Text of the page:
From Multi-Generational to Inter-Generational
By Ps Dev Menon
For a number of years, the goal of many churches has been to become multi-generational, in the sense that we try to ensure that different age groups are present within the same space – such as a worship service.
However, when we look at fellowship groups – such as AGs or other relational ministries – you notice that people quickly revert to being mono-generational (especially when there is a choice which group to join). This could indicate that those decade-long muti-generational settings tend to facilitate merely “superficial or polite interactions, where people tend to tolerate one another. There is no sense of shared mission or meaningful relationships”.
One way of diagnosing that something is lacking, is when we see youth or young adults leaving the church, or seniors getting more neglected and/or isolated.
It is like a big family that emphasizes regular gatherings, but few have deep or effective conversations across age groups. In fact, when we #getreal in sharing our thoughts and opinions, there is often conflict. This is because, despite being in the same family, “each generation has been shaped by different formative forces, resulting in a situation where each views life and faith differently”. It is easier to have a nice family photo then to want to engage, listen, empathise, and even change for the sake of one another.
In the body of Christ, there are many parts. The Spirit has designed all those parts to be necessarily different so that there can be effective proclamation of the whole gospel to the whole world by the whole church.
However, in order to reach this ideal, we must begin by acknowledging difference. It is important to create settings where the voices, needs and opinions of each generation are heard – so that each knows they are not alone, each knows their value in the Kingdom (also true for ethnicity and gender).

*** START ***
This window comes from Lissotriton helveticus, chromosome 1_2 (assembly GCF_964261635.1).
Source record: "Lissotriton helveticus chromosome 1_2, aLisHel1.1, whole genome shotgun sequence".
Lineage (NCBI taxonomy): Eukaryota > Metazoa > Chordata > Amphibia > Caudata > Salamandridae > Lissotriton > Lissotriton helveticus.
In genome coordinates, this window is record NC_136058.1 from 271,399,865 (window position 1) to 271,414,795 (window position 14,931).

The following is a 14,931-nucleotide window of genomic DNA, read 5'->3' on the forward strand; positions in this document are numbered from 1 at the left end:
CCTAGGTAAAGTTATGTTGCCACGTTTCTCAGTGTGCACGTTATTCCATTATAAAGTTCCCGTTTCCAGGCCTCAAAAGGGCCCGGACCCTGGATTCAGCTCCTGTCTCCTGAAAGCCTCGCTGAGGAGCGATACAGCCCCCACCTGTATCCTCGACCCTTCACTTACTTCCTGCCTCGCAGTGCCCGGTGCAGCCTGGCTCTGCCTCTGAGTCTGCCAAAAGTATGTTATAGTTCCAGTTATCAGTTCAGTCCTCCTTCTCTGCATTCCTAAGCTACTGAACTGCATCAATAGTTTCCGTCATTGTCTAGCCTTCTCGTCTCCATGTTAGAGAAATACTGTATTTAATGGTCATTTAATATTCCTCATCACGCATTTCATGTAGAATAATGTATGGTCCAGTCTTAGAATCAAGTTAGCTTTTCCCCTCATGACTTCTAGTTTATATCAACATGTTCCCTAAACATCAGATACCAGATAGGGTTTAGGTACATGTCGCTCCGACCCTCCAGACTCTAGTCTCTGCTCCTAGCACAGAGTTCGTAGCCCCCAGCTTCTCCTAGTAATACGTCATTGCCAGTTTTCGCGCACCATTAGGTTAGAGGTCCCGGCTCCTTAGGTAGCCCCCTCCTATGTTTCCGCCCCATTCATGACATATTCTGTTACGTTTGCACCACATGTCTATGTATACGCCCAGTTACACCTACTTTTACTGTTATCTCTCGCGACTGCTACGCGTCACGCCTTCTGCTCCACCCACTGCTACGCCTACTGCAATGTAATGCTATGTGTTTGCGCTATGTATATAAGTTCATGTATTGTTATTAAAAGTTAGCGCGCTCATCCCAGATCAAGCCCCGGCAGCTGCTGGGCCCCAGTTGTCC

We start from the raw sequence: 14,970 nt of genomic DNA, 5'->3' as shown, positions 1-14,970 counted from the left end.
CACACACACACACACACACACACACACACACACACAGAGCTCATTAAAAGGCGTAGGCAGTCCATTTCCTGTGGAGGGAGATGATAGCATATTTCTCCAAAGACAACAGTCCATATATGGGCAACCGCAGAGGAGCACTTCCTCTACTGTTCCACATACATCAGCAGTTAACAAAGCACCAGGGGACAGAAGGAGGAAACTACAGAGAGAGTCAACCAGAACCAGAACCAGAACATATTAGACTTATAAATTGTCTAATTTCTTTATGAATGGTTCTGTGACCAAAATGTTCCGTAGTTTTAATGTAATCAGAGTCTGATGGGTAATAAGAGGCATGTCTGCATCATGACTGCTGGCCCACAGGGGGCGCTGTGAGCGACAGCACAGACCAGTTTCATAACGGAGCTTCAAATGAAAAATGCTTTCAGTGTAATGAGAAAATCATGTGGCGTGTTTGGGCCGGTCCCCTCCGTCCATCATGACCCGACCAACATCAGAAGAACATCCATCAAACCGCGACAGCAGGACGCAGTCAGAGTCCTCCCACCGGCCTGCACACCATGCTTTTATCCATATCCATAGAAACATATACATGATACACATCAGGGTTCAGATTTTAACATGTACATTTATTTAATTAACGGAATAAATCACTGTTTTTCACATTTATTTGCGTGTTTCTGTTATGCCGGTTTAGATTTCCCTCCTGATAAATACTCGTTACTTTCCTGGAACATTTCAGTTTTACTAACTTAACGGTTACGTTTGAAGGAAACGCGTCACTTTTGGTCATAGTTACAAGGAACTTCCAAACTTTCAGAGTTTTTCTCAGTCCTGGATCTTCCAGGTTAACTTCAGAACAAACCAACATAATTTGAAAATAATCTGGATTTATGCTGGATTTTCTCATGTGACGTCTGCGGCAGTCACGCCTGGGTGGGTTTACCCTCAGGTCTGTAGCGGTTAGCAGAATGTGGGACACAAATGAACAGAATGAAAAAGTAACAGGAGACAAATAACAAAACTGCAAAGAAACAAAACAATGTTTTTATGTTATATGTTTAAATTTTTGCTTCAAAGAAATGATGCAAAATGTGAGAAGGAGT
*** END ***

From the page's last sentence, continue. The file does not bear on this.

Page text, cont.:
Then the hard work truly begins – how do we have facilitated dialogues, so that we hear each other out – without filtering through our own lenses, without one generation dominating the conversation, or the conflict becoming too heated? These are essential steps if we want to become inter-generational, where we desire more than being in the same geographical space. We want to get to state where we are ministering alongside one another, and even leveraging the different ages for more effective discipleship and more creative gospel ministry.
Yet we can embark on this long and often painful journey because we know we already have a spiritual unity in Christ. The Spirit has done the work of bringing us together, and so we can trust that He will continue to give us the resources to make this more of a lived reality. More than that, we can trust that as we continue to seek the Father’s will, He will continue to enlighten our hearts, so that we will know the riches of the glorious inheritance we have – in the saints.